If your investments increase your wealth by 5%, but the cost of everything has also risen by 5%, you really haven’t gained any wealth, have you? Yes, you have more dollar bills, but each dollar bill buys less stuff, and in the end you can’t buy any more goods and services than you could before. This simple thought experiment shows why it is so important to adjust rates-of-returns for inflation, in order to calculate how much one’s wealth has really changed. We must convert these nominal returns to real returns to truly evaluate how well investments perform.

The chart(3) above shows that inflation can vary considerably. During the 1930’s it was even negative, as shown in the chart below, meaning prices fell during that period. Over the past 100 hundred the average inflation rate has been around 3%, so that seems a fairly logical assumption to use.(4)

Converting a nominal return into a real return is easy: just subtract the inflation rate from the nominal return. This means that if stocks earn an average nominal return of 10%, and the average inflation rate is 3%, the average real return for stocks is 10% - 3% = 7%.

Managing the three classes of investments over your working years

Video 1—The consequence of poor retirement planning

Throughout your working years you will likely invest in all three investment types, but your portfolio (meaning the percent of money invested in each category) will change as you age. When young, you will want to be aggressive and invest mostly in stocks, because stocks earn so much more money, and even if the stock market experiences trouble you can leave it in stocks until it recovers, and it always recovers. As you age, however, you will want to slowly evolve, purchasing less and less stocks and more and more bonds / reserves. To illustrate, perhaps after five years of working you invest 80% of your money in stocks, after ten years 60%, after fifteen years 40%, and five years before retirement stocks only comprise about 15% of your investments. The important thing is that stocks dominant your investments while you are young but play a decreasing role as you age, being a minority of your investments shortly before retirement.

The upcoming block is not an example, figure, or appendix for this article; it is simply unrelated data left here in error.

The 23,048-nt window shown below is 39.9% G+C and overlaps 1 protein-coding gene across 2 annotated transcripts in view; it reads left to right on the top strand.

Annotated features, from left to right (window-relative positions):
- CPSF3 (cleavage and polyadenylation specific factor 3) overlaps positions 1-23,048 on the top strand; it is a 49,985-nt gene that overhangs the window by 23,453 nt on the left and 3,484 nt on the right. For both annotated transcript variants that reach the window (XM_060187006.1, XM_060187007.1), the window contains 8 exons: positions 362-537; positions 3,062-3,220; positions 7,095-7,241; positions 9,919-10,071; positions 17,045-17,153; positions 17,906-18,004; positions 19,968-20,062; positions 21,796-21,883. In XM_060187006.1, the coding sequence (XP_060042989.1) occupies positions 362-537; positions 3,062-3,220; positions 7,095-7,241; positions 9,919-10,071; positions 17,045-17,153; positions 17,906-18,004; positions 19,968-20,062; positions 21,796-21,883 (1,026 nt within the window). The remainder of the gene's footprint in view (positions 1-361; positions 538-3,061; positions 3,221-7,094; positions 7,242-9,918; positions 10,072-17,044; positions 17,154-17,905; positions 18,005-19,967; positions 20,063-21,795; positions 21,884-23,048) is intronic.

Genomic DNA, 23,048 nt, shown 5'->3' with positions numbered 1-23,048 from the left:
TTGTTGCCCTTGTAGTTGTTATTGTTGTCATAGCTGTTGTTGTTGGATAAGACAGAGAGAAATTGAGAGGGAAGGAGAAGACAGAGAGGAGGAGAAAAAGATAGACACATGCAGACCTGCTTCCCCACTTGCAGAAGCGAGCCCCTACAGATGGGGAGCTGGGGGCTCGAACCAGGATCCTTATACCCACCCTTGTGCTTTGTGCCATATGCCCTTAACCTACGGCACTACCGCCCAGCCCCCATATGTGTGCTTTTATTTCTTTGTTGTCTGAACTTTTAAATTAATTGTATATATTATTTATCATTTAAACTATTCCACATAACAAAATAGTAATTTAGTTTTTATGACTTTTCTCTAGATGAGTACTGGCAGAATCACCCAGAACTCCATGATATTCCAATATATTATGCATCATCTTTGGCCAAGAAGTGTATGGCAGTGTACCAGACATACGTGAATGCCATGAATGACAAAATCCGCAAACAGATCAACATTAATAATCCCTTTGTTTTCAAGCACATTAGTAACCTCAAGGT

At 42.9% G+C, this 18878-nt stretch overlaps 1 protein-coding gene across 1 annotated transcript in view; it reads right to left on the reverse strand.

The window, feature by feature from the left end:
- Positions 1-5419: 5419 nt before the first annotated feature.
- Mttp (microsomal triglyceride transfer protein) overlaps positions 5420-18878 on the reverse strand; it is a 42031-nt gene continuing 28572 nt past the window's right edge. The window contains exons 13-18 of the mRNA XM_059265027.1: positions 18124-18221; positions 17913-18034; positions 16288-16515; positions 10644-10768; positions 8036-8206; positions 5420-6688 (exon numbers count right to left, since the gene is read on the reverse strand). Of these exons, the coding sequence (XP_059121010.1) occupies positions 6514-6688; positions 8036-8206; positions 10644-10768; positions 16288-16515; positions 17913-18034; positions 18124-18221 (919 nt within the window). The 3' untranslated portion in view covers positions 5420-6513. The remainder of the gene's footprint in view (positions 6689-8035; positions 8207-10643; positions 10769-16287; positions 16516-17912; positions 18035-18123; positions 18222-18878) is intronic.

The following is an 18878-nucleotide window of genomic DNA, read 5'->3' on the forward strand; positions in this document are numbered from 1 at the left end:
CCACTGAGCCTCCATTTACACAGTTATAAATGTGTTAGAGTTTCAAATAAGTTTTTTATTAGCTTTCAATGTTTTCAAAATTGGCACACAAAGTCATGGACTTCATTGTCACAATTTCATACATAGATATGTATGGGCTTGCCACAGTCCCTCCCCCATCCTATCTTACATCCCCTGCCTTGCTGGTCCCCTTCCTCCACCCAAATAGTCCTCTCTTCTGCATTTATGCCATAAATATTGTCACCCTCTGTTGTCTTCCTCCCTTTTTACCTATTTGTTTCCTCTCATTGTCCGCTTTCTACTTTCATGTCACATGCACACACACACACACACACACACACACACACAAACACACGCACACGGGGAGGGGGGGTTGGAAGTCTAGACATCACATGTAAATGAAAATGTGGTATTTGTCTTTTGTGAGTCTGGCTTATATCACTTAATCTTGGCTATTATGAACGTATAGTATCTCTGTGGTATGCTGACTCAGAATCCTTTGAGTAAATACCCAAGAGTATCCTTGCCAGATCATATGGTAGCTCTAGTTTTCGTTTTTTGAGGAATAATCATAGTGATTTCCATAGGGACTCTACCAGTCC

When about five years away from retirement you should consider moving most of your money invested in stocks out of stocks and into bonds / reserves, so that even if the stock market tanks right before your retirement date you will be okay. You don’t want to end up like the person in the video above, who didn’t transition their money out of stocks as they approached retirement, and when the 2008 financial crisis hit, she lost most half of her retirement savings.

How to invest in stocks

Stocks are known for their riskiness, and many people think of investing in stocks as a form of gambling. Is this true? It depends. If you attempt to research companies and focus most of your investments on a few stocks, you are likely to do poorly. The average person should never try to pick stocks, because there are herds of smart investors who consume all their waking time monitoring markets, and they can spot a good stock faster than you. More importantly, when they spot a better performing stock, they purchase it immediately, and in the process bid up the price of the stock until it is no longer desirable. In fact, the average person should be indifferent between which stocks to purchase. Instead of picking stocks yourself you could hire an investment manager to do so on your behalf. The problem is that they charge high fees.

Video 2—If you can’t pick stocks better than Gorden Gekko (from the movie Wall Street), don’t even try

On the other hand, if you purchase small amounts of many, many different stocks, over a long period of time you are almost guaranteed a decent rate-of-return, higher than you would receive if you hired one of the best investment managers (once you subtract out their fees). You can never tell if a single corporation will make money, but the majority of corporations is almost guaranteed to make money—after all, that is there sole objective. This sounds impossible for a single person to do, but nothing could be easier. Go to Ameritrade or Vanguard and you can quickly purchase investments called index funds that do just this and pay very low fees (compared to investment managers). Many investments called exchange-trade funds mutual funds also allow this.


(1) Rate-of-return informatation is acquired from: Vanguard. Not dated. Vanguard portfolio allocation models [website]. Accessed January 19, 2015 at

(2) Based on a large variety of data.

(3) Not dated. Historic inflation United States—CPI Inflation [webpage]. Accessed January 19, 2016 at